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Monday, November 22 2010

Now what did I have to go and flap my gums for? Last week, I whined about how I hadn't heard from my agent, how she'd apparently forgotten all about me as I wore out my Check Inbox button, how my life was one big waiting period after another. And then I clicked on my inbox one afternoon and there was her long-awaited review of my manuscript (okay, really, she didn't take that long, but in my little world, it felt like an entire year).

Poof! Now all my free time has vanished. I'm already missing those leisurely days of taking the kids for walks and not feeling like every minute has to be justified. (I'm just never happy, am I?) Now those cookie-making, book-reading days are gone in an instant, replaced by the pressure of revisions. And that age-old adage, "Be careful what you wish for," keeps floating through my head.

Because now I'm once more too busy. At first read-through, in fact, I decided her recommended changes weren't even possible. Add more depth to the detective? Create more sexual tension between her and her love interest? Everything seemed too hard.

Then I ate dinner to level out my blood sugar and reread the comments by myself, without my five year old standing by my elbow and yacking in my ear the whole time. And I realized that while the changes might take some time, they were perfectly doable. I just need a game plan. Finding the time to write will be a bit tricky with the holidays here and my oldest out of school all this week and two more weeks in December, but I'll muddle through once I establish a timeline.

And escape the zone of laziness. Amazing how a few weeks of barely writing can destroy that sense of urgency, that hunger to jot down my thoughts. So I'm taking baby steps. Today, I'll dig out my hardcopy of the book so I can use it for reference when planning my changes, then I'll briefly work on some character development. Notice how I said, "briefly?" I'm setting the bar at ankle height so that even minimal effort on my part will result in exceeding those expectations. Each day, I'll add more to my to-do list until I'm once more productive and I can finish all the changes. Then I'll send the revised version to my agent and get back to those important things in life. Like watching Cash Cab.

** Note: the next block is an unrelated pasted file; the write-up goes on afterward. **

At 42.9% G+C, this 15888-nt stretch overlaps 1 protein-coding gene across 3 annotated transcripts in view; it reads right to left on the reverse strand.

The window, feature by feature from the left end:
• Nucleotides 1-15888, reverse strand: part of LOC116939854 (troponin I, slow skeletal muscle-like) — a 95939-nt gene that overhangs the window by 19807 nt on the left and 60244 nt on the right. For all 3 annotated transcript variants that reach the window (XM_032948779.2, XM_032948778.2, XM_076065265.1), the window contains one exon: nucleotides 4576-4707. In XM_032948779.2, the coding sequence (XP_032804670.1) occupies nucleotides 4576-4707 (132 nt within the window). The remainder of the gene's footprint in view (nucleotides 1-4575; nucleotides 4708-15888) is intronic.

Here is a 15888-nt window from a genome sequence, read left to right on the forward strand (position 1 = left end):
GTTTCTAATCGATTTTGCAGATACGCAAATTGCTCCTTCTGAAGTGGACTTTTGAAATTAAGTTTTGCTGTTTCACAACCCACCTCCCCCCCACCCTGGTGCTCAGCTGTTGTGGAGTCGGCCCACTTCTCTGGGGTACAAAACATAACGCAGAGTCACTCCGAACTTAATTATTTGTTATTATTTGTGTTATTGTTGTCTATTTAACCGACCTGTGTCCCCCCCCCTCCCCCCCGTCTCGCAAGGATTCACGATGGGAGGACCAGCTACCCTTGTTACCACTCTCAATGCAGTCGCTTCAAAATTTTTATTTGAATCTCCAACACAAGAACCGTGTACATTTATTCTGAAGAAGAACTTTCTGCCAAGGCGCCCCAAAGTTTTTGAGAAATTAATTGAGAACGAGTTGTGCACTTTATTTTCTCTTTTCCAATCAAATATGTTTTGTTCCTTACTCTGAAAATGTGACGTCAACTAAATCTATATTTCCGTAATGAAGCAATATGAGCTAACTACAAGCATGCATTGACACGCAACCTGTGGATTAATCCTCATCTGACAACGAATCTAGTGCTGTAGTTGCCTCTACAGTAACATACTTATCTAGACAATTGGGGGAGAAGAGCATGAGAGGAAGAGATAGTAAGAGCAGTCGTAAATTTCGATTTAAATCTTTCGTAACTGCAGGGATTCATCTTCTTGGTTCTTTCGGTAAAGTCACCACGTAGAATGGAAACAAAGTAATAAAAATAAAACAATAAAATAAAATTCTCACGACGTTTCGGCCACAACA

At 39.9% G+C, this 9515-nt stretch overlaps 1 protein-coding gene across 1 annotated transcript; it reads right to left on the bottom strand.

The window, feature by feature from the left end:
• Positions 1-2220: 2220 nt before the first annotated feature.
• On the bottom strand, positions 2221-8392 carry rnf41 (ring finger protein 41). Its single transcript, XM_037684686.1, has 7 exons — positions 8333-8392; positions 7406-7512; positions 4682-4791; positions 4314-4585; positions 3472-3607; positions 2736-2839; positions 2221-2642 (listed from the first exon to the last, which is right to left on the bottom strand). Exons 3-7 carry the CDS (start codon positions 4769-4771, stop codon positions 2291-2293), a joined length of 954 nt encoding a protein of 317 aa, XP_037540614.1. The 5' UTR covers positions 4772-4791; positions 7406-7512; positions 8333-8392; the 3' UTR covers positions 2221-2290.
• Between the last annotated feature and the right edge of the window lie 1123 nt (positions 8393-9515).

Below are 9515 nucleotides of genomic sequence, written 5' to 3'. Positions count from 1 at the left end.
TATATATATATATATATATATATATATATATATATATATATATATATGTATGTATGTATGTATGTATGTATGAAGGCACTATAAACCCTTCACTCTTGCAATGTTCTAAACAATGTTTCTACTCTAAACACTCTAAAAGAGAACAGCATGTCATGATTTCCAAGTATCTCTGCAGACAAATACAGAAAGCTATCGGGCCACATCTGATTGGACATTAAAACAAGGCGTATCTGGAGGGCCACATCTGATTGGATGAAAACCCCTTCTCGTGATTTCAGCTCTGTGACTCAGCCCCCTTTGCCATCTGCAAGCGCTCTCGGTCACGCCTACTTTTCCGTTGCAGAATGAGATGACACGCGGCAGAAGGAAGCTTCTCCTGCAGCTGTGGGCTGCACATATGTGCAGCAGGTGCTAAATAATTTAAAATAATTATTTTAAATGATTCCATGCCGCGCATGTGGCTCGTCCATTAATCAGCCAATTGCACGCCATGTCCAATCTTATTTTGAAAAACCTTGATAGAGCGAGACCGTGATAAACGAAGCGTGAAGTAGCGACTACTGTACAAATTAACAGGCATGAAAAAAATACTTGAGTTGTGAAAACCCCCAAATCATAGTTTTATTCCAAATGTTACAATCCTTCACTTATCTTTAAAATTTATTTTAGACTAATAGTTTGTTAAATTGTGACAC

Posted by: Staci McLaughlin AT 02:04 pm   |  Permalink   |  0 Comments  |  Email
Tuesday, November 16 2010

Waiting, waiting, and more waiting. So describes life in the publishing industry. First, you finish a book and send out query letters to a handful of agents, then wait for those responses. After the first batch of rejections, you send off another group and wait, all the while running to the mailbox and checking your inbox a hundred times a day.

Then, oh joy, you get an agent. Finally, the waiting is over! But, alas, not so fast with popping that champagne cork. Now the agent sends the manuscript off to a group of publishers. And you wait for all those responses. And wait some more. 

In my case, all I got was a bunch of "thanks but no thanks" answers after waiting for weeks. I'm surprised my mouse still works, considering how often I clicked on the "Check Mail" icon during that period.

Now, I've finished my latest manuscript and sent it off to my agent for review. She promptly responded that she'd read it as soon as possible and send comments. In the meantime I would write that dreaded synopsis.

And I did. After I spent the first two days checking my inbox, of course. Just in case my agent stayed up all night reviewing my book. Turns out I haven't gotten any more patient about all that waiting.

After the second day with no response, I finally admitted I needed to focus on my synopsis. But now it's done, along with the summaries of the other two books. And I still haven't heard from my agent, three weeks and two days later (but who's counting?). I'm well aware that my agent hasn't contacted me because every time I talk to my mom, she invariably asks if I've heard anything from her. Nope, I say. Well, why not, she wants to know. Doesn't my agent like me anymore? Of course my agent likes me. She's probably just focusing on her published clients, the ones who make her money. At least that's what I'd be doing. Send those unpublished clients to the back of the line.

And so I sit here waiting, throwing myself the occasional pity party at how I've been abandoned by the world, then lecturing myself on being so impatient. And ridiculous. Surely she'll respond one of these days. Perhaps her email is waiting in my inbox as I type this. It's been at least three minutes since the last time I looked. I'd better go check. Then I can break out the confetti for another pity party.

Posted by: Staci McLaughlin AT 03:27 pm   |  Permalink   |  0 Comments  |  Email